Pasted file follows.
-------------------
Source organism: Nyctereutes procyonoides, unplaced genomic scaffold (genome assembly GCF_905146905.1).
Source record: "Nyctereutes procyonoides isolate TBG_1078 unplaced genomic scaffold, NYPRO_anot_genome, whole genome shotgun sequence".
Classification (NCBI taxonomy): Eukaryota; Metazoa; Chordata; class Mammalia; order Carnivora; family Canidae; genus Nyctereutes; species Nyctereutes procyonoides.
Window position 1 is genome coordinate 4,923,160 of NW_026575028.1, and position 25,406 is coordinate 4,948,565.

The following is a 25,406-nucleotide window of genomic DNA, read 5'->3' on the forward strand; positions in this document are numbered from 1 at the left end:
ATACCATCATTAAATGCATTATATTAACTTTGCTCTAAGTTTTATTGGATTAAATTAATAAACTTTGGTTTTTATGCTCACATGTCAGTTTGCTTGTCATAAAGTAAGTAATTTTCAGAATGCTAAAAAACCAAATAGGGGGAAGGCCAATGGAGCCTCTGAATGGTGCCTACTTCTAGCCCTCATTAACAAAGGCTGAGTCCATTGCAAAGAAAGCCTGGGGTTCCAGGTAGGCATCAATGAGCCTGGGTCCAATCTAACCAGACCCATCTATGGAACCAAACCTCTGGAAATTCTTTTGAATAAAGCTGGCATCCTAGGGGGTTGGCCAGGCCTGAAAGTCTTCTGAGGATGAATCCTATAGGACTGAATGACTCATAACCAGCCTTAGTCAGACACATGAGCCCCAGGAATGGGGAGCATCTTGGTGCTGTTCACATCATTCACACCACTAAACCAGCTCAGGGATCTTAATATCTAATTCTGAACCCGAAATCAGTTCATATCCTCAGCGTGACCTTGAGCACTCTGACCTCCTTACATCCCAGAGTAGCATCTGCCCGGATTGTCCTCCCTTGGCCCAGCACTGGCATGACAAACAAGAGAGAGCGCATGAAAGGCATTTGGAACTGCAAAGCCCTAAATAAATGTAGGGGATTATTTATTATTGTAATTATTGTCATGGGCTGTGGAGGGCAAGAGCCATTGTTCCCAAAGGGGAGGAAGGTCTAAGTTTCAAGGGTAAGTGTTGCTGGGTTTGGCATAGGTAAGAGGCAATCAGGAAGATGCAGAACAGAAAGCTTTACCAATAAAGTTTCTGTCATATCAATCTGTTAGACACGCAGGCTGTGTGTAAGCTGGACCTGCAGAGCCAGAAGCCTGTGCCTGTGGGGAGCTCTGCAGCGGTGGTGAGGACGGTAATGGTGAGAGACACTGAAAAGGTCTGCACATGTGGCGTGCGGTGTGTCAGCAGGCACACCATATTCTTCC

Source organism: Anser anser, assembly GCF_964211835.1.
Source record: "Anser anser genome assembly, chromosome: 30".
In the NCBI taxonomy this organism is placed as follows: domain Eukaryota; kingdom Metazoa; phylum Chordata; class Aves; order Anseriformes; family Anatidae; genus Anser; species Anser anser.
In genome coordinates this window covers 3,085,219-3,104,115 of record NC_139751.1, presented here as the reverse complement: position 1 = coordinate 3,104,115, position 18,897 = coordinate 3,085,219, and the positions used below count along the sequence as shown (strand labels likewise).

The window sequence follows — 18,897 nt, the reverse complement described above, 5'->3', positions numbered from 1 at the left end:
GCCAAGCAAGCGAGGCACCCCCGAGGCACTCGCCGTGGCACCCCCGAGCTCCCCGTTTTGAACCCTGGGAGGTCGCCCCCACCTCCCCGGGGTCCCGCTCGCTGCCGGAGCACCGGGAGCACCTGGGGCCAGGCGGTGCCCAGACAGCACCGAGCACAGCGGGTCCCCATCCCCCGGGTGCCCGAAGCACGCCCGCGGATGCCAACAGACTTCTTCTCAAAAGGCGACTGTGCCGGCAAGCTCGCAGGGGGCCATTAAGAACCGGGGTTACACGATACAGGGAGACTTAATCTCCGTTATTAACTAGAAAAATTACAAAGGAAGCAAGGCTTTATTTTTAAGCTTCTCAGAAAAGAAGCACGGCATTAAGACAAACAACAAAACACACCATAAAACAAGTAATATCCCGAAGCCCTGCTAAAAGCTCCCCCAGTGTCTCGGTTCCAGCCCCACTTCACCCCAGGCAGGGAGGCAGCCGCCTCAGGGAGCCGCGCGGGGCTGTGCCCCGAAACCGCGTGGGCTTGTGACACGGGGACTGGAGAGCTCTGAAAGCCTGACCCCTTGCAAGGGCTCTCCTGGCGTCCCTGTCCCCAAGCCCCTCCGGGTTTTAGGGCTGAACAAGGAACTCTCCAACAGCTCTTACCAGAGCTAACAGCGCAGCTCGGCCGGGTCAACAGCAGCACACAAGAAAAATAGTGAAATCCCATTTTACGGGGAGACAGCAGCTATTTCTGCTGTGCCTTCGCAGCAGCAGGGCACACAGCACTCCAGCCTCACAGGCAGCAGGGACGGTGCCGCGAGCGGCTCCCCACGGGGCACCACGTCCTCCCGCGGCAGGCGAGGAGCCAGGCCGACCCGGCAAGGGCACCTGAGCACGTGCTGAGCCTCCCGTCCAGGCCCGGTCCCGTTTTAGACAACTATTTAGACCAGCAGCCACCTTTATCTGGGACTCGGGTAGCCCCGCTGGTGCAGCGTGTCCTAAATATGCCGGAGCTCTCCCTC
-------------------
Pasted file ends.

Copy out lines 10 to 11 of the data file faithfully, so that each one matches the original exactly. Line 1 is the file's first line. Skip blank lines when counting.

In genome coordinates this window covers 3,085,219-3,104,115 of record NC_139751.1, presented here as the reverse complement: position 1 = coordinate 3,104,115, position 18,897 = coordinate 3,085,219, and the positions used below count along the sequence as shown (strand labels likewise).

The window sequence follows — 18,897 nt, the reverse complement described above, 5'->3', positions numbered from 1 at the left end: